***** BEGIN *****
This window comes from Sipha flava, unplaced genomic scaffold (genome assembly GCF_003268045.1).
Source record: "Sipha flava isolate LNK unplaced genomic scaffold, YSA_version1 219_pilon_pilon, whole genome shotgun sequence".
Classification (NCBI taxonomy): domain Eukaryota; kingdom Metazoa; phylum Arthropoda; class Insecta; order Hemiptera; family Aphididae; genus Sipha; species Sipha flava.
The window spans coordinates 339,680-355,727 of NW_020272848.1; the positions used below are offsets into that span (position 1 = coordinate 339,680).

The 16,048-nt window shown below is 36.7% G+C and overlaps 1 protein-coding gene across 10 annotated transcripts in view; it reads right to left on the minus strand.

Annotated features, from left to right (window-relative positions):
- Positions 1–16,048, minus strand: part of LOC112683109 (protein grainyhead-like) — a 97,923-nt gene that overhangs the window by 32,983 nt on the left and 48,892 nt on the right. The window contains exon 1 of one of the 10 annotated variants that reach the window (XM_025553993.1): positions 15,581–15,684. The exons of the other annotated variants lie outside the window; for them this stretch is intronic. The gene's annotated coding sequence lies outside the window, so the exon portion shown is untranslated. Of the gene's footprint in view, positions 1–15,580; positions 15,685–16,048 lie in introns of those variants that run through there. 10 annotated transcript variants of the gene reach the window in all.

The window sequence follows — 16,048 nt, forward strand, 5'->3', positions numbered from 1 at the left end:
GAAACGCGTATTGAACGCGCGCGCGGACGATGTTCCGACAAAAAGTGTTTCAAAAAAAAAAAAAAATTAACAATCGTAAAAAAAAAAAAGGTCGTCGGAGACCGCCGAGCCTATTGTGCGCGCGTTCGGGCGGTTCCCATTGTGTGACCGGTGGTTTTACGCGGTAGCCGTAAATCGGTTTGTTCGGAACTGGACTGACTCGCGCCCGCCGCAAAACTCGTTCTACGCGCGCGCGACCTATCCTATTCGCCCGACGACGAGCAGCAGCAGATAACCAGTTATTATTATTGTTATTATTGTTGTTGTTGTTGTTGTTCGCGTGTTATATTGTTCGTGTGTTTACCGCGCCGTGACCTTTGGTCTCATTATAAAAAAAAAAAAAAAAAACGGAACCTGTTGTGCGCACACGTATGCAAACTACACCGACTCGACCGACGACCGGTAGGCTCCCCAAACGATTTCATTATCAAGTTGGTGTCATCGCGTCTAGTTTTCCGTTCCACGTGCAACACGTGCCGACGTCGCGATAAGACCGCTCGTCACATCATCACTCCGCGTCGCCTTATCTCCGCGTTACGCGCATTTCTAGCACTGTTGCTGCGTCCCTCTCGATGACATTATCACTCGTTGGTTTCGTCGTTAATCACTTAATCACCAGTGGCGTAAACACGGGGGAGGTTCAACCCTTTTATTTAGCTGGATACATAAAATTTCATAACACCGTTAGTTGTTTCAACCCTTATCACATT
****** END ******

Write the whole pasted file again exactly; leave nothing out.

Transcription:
This window comes from Sipha flava, unplaced genomic scaffold (genome assembly GCF_003268045.1).
Source record: "Sipha flava isolate LNK unplaced genomic scaffold, YSA_version1 219_pilon_pilon, whole genome shotgun sequence".
Classification (NCBI taxonomy): domain Eukaryota; kingdom Metazoa; phylum Arthropoda; class Insecta; order Hemiptera; family Aphididae; genus Sipha; species Sipha flava.
The window spans coordinates 339,680-355,727 of NW_020272848.1; the positions used below are offsets into that span (position 1 = coordinate 339,680).

The 16,048-nt window shown below is 36.7% G+C and overlaps 1 protein-coding gene across 10 annotated transcripts in view; it reads right to left on the minus strand.

Annotated features, from left to right (window-relative positions):
- Positions 1–16,048, minus strand: part of LOC112683109 (protein grainyhead-like) — a 97,923-nt gene that overhangs the window by 32,983 nt on the left and 48,892 nt on the right. The window contains exon 1 of one of the 10 annotated variants that reach the window (XM_025553993.1): positions 15,581–15,684. The exons of the other annotated variants lie outside the window; for them this stretch is intronic. The gene's annotated coding sequence lies outside the window, so the exon portion shown is untranslated. Of the gene's footprint in view, positions 1–15,580; positions 15,685–16,048 lie in introns of those variants that run through there. 10 annotated transcript variants of the gene reach the window in all.

The window sequence follows — 16,048 nt, forward strand, 5'->3', positions numbered from 1 at the left end:
GAAACGCGTATTGAACGCGCGCGCGGACGATGTTCCGACAAAAAGTGTTTCAAAAAAAAAAAAAAATTAACAATCGTAAAAAAAAAAAAGGTCGTCGGAGACCGCCGAGCCTATTGTGCGCGCGTTCGGGCGGTTCCCATTGTGTGACCGGTGGTTTTACGCGGTAGCCGTAAATCGGTTTGTTCGGAACTGGACTGACTCGCGCCCGCCGCAAAACTCGTTCTACGCGCGCGCGACCTATCCTATTCGCCCGACGACGAGCAGCAGCAGATAACCAGTTATTATTATTGTTATTATTGTTGTTGTTGTTGTTGTTCGCGTGTTATATTGTTCGTGTGTTTACCGCGCCGTGACCTTTGGTCTCATTATAAAAAAAAAAAAAAAAAACGGAACCTGTTGTGCGCACACGTATGCAAACTACACCGACTCGACCGACGACCGGTAGGCTCCCCAAACGATTTCATTATCAAGTTGGTGTCATCGCGTCTAGTTTTCCGTTCCACGTGCAACACGTGCCGACGTCGCGATAAGACCGCTCGTCACATCATCACTCCGCGTCGCCTTATCTCCGCGTTACGCGCATTTCTAGCACTGTTGCTGCGTCCCTCTCGATGACATTATCACTCGTTGGTTTCGTCGTTAATCACTTAATCACCAGTGGCGTAAACACGGGGGAGGTTCAACCCTTTTATTTAGCTGGATACATAAAATTTCATAACACCGTTAGTTGTTTCAACCCTTATCACATT